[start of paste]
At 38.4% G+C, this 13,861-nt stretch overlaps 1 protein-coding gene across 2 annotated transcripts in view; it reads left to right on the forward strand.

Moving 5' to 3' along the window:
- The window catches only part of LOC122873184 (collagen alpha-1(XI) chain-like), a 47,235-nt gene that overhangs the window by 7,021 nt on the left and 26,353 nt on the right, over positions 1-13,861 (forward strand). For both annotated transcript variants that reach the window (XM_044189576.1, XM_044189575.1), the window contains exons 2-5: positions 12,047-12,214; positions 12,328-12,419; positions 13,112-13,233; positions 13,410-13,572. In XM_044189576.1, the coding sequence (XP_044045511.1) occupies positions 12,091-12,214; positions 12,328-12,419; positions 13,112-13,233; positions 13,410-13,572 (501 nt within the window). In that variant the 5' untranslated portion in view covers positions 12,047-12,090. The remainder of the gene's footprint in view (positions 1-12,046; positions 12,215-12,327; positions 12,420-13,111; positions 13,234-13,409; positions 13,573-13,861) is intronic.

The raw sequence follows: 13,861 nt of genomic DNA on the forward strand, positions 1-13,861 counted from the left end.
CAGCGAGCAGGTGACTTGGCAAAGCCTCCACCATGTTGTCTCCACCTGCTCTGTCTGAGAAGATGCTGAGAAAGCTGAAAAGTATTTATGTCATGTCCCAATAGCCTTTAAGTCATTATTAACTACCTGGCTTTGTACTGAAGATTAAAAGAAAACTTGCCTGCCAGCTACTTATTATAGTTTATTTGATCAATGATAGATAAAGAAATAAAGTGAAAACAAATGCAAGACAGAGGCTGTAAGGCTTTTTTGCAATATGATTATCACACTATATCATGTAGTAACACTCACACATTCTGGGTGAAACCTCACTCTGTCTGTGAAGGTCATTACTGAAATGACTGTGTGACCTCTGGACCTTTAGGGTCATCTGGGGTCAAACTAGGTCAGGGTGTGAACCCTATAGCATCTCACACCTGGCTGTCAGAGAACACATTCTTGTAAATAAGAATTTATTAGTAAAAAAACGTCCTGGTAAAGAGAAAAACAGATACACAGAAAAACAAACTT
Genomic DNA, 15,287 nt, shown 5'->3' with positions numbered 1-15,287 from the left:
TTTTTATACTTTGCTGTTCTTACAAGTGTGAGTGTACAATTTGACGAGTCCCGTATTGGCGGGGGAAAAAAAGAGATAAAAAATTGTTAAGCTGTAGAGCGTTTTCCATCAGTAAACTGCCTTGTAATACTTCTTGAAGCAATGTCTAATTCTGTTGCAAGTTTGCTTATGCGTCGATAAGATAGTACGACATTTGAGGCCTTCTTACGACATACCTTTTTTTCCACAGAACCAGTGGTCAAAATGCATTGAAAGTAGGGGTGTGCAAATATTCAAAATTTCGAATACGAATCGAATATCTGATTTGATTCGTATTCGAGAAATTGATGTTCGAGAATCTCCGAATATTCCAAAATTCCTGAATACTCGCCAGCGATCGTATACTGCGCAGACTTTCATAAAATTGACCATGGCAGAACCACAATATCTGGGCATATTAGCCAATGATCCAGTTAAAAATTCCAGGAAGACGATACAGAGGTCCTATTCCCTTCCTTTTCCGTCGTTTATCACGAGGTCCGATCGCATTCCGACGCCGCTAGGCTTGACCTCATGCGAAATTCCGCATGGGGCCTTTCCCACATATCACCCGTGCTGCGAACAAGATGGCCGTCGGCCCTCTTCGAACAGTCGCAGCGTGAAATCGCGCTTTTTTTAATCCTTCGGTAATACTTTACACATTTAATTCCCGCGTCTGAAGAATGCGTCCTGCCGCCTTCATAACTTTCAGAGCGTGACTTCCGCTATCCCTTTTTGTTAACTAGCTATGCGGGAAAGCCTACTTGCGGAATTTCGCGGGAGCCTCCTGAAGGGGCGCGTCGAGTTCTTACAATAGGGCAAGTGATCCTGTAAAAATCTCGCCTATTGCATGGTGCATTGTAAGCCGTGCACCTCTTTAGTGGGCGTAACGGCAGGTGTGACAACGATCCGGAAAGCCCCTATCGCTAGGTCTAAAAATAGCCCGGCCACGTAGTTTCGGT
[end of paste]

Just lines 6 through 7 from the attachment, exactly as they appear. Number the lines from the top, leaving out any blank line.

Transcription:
Genomic DNA, 15,287 nt, shown 5'->3' with positions numbered 1-15,287 from the left:
TTTTTATACTTTGCTGTTCTTACAAGTGTGAGTGTACAATTTGACGAGTCCCGTATTGGCGGGGGAAAAAAAGAGATAAAAAATTGTTAAGCTGTAGAGCGTTTTCCATCAGTAAACTGCCTTGTAATACTTCTTGAAGCAATGTCTAATTCTGTTGCAAGTTTGCTTATGCGTCGATAAGATAGTACGACATTTGAGGCCTTCTTACGACATACCTTTTTTTCCACAGAACCAGTGGTCAAAATGCATTGAAAGTAGGGGTGTGCAAATATTCAAAATTTCGAATACGAATCGAATATCTGATTTGATTCGTATTCGAGAAATTGATGTTCGAGAATCTCCGAATATTCCAAAATTCCTGAATACTCGCCAGCGATCGTATACTGCGCAGACTTTCATAAAATTGACCATGGCAGAACCACAATATCTGGGCATATTAGCCAATGATCCAGTTAAAAATTCCAGGAAGACGATACAGAGGTCCTATTCCCTTCCTTTTCCGTCGTTTATCACGAGGTCCGATCGCATTCCGACGCCGCTAGGCTTGACCTCATGCGAAATTCCGCATGGGGCCTTTCCCACATATCACCCGTGCTGCGAACAAGATGGCCGTCGGCCCTCTTCGAACAGTCGCAGCGTGAAATCGCGCTTTTTTTAATCCTTCGGTAATACTTTACACATTTAATTCCCGCGTCTGAAGAATGCGTCCTGCCGCCTTCATAACTTTCAGAGCGTGACTTCCGCTATCCCTTTTTGTTAACTAGCTATGCGGGAAAGCCTACTTGCGGAATTTCGCGGGAGCCTCCTGAAGGGGCGCGTCGAGTTCTTACAATAGGGCAAGTGATCCTGTAAAAATCTCGCCTATTGCATGGTGCATTGTAAGCCGTGCACCTCTTTAGTGGGCGTAACGGCAGGTGTGACAACGATCCGGAAAGCCCCTATCGCTAGGTCTAAAAATAGCCCGGCCACGTAGTTTCGGT